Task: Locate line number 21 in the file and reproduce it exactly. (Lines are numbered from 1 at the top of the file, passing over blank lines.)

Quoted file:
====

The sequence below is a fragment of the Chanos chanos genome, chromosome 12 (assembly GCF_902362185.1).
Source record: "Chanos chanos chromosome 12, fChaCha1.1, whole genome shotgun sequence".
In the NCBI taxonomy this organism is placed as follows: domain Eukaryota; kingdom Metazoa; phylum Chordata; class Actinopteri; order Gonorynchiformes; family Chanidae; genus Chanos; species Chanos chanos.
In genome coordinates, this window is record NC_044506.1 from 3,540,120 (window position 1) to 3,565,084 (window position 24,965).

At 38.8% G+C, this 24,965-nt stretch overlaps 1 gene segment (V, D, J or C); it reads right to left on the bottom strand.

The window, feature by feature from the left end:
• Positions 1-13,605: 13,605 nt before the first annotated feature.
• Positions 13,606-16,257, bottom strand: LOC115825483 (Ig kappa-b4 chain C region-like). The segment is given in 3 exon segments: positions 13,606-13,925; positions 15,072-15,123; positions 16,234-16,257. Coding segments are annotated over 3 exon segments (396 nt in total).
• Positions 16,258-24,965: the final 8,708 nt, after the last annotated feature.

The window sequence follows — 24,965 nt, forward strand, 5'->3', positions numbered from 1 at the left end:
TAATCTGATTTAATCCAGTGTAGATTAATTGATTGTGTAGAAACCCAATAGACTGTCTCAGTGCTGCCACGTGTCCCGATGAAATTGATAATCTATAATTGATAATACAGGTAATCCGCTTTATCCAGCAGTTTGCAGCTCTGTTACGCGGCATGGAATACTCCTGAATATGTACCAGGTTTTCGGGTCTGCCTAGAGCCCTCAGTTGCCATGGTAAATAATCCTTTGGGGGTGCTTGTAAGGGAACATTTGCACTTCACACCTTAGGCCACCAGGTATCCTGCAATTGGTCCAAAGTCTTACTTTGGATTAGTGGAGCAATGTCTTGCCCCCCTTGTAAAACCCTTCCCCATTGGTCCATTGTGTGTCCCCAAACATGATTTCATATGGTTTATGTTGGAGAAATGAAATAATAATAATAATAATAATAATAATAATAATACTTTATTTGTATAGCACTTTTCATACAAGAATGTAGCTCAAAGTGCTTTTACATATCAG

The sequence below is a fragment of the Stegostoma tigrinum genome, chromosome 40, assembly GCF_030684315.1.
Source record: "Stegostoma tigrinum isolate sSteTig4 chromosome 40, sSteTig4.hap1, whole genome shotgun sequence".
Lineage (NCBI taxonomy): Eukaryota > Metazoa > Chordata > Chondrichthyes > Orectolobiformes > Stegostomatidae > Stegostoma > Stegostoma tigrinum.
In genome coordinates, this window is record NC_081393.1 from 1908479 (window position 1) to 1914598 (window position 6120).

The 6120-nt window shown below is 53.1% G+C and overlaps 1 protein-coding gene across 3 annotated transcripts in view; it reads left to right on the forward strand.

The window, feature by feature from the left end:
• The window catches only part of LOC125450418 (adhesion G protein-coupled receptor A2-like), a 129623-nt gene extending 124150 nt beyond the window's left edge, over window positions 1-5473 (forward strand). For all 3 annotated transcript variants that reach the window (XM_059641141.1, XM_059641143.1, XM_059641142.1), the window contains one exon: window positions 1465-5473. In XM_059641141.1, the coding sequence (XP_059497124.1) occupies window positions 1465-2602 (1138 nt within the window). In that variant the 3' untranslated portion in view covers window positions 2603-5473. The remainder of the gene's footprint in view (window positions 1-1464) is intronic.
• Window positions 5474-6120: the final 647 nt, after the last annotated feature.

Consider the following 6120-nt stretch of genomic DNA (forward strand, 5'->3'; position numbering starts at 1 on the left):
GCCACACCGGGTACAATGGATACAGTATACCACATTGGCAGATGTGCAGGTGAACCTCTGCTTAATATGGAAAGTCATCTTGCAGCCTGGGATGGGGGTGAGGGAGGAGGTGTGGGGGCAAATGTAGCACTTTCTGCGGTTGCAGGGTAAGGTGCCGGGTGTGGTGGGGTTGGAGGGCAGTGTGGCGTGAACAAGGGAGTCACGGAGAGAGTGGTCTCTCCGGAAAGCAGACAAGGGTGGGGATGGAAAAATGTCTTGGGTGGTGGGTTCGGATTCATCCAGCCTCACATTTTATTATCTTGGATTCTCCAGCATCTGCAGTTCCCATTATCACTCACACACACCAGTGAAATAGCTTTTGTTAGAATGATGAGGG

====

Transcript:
GCCACACCGGGTACAATGGATACAGTATACCACATTGGCAGATGTGCAGGTGAACCTCTGCTTAATATGGAAAGTCATCTTGCAGCCTGGGATGGGGGTGAGGGAGGAGGTGTGGGGGCAAATGTAGCACTTTCTGCGGTTGCAGGGTAAGGTGCCGGGTGTGGTGGGGTTGGAGGGCAGTGTGGCGTGAACAAGGGAGTCACGGAGAGAGTGGTCTCTCCGGAAAGCAGACAAGGGTGGGGATGGAAAAATGTCTTGGGTGGTGGGTTCGGATTCATCCAGCCTCACATTTTATTATCTTGGATTCTCCAGCATCTGCAGTTCCCATTATCACTCACACACACCAGTGAAATAGCTTTTGTTAGAATGATGAGGG